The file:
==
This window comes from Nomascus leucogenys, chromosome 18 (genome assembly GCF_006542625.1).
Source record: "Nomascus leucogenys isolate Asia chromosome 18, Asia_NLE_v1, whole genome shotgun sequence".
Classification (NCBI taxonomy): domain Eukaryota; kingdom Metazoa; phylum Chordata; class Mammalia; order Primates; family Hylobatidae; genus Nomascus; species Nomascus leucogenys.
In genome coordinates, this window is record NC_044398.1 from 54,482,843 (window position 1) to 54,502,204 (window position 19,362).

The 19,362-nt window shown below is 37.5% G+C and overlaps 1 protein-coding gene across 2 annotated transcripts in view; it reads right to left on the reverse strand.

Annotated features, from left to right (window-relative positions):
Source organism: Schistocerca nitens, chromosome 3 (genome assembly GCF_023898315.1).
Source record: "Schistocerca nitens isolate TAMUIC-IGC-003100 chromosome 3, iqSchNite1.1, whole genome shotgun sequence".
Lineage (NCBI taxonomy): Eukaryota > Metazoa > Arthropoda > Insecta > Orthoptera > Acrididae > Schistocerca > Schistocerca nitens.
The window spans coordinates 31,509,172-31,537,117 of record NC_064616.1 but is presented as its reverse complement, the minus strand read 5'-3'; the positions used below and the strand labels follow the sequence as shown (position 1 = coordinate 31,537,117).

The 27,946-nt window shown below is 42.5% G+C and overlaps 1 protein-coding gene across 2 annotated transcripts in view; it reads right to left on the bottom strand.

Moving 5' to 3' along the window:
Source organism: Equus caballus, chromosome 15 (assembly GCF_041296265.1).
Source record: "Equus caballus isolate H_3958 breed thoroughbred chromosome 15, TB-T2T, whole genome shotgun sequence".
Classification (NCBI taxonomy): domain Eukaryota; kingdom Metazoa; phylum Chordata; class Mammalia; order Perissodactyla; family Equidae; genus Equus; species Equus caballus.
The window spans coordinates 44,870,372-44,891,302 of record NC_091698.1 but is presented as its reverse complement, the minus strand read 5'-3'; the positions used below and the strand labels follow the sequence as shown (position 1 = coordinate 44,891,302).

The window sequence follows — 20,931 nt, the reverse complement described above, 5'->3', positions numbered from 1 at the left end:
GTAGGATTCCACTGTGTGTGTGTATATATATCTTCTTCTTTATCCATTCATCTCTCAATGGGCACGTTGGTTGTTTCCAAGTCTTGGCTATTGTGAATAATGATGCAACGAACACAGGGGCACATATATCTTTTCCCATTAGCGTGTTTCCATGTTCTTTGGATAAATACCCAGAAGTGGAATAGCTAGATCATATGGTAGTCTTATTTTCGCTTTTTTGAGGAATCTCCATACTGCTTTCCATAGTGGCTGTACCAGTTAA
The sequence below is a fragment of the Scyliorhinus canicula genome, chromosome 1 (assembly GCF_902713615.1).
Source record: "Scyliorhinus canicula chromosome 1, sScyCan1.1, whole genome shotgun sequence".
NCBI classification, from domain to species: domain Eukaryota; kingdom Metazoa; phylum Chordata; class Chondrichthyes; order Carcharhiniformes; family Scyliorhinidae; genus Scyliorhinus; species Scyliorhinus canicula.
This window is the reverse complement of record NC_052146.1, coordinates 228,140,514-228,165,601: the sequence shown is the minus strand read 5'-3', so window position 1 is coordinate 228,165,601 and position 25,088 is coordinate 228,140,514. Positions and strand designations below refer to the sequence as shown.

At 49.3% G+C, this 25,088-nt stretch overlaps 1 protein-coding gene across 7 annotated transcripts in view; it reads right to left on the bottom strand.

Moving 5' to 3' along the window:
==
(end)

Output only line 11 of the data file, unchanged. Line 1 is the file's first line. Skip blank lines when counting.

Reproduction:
The 27,946-nt window shown below is 42.5% G+C and overlaps 1 protein-coding gene across 2 annotated transcripts in view; it reads right to left on the bottom strand.